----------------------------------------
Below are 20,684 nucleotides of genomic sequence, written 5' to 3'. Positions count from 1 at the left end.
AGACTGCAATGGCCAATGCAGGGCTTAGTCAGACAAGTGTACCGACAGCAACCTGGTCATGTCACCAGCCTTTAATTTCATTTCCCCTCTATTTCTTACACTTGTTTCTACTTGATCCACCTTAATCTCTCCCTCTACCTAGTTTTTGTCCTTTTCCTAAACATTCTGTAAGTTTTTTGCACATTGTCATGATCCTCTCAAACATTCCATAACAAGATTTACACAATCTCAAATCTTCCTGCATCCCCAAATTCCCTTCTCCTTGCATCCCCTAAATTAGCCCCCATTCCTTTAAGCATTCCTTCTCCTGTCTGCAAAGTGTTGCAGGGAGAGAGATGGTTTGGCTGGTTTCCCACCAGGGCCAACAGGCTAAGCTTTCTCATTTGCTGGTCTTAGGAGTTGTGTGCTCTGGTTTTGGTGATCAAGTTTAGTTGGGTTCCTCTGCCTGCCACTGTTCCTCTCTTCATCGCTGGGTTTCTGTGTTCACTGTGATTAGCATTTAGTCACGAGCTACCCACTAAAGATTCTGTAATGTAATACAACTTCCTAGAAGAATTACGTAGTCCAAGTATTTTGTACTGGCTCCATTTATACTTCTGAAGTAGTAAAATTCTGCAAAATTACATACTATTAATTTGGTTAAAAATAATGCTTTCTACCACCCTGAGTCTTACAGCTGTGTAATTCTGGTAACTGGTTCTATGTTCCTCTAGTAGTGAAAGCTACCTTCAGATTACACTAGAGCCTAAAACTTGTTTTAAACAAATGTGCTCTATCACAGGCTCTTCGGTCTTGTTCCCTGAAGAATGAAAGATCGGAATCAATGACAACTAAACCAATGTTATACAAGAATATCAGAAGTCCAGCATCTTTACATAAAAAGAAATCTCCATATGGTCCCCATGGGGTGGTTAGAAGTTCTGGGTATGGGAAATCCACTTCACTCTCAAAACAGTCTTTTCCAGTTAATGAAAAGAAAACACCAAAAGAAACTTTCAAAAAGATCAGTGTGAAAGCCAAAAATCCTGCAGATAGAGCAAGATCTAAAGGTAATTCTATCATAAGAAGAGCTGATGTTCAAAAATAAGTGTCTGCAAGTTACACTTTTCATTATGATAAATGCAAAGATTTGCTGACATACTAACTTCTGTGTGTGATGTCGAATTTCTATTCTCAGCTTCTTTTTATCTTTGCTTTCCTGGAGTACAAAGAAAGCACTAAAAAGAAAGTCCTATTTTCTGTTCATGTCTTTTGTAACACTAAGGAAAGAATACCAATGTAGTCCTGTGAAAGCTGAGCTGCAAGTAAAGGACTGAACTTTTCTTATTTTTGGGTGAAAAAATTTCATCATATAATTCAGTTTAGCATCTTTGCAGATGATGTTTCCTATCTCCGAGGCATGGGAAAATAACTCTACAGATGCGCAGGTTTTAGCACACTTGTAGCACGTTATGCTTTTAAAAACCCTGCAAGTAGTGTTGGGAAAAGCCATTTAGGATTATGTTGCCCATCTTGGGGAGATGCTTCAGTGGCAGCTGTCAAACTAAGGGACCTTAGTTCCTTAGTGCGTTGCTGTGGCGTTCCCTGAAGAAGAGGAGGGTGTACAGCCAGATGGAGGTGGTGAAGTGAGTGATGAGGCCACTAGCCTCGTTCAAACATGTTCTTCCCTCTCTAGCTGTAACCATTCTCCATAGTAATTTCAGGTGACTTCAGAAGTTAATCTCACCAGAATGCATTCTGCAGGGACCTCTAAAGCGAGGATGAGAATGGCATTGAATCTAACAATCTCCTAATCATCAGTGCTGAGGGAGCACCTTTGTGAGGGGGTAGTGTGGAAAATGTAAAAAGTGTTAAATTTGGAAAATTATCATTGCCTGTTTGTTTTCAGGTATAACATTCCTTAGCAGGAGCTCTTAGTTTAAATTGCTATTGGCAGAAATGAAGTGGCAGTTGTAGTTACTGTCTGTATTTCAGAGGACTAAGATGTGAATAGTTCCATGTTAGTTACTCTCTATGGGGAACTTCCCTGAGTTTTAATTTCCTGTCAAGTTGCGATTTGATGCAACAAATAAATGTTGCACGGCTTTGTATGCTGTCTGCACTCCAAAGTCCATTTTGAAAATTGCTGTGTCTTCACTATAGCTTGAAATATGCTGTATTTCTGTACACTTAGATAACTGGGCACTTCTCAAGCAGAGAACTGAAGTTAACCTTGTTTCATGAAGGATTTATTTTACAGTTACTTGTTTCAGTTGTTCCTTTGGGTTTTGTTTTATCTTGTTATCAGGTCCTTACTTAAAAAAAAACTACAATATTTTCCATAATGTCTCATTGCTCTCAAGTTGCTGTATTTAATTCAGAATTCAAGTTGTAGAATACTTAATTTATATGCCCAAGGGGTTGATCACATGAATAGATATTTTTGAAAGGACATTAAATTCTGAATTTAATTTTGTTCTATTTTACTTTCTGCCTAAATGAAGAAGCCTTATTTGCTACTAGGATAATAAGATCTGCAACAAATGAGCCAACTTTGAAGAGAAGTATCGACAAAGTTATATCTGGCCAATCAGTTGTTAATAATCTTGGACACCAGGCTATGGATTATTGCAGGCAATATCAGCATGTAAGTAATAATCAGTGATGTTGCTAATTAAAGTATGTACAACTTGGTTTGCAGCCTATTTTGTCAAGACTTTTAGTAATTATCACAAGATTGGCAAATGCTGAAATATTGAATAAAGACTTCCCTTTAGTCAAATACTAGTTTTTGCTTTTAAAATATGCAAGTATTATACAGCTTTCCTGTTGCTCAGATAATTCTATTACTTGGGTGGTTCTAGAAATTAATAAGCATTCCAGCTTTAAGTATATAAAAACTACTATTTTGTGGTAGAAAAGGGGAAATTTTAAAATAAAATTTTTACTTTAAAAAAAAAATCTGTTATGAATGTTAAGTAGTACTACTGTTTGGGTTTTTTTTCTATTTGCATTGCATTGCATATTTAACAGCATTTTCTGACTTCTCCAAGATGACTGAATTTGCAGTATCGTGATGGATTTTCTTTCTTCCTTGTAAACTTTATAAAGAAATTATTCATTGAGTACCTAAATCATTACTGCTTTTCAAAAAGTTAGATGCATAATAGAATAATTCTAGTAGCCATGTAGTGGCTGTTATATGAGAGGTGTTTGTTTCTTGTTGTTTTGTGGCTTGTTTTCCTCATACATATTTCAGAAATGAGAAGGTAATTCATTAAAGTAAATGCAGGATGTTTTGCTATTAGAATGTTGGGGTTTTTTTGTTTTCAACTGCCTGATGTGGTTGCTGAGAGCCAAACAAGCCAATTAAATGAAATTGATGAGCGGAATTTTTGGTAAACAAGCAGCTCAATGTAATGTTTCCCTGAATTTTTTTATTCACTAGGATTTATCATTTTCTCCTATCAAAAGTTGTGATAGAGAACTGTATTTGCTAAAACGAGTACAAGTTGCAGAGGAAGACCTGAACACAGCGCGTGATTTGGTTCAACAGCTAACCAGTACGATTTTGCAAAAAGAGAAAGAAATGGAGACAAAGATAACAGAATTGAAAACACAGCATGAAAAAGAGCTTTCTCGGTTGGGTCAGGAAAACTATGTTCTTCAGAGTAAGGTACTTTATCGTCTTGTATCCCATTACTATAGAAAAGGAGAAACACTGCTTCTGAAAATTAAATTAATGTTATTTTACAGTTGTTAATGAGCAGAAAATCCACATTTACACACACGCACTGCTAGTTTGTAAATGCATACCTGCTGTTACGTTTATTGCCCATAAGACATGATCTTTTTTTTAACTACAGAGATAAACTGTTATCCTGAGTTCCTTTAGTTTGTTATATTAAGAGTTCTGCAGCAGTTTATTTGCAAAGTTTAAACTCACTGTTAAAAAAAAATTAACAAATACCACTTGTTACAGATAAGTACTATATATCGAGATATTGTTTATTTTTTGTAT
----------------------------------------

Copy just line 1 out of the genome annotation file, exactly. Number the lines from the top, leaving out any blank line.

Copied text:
Below are 20,684 nucleotides of genomic sequence, written 5' to 3'. Positions count from 1 at the left end.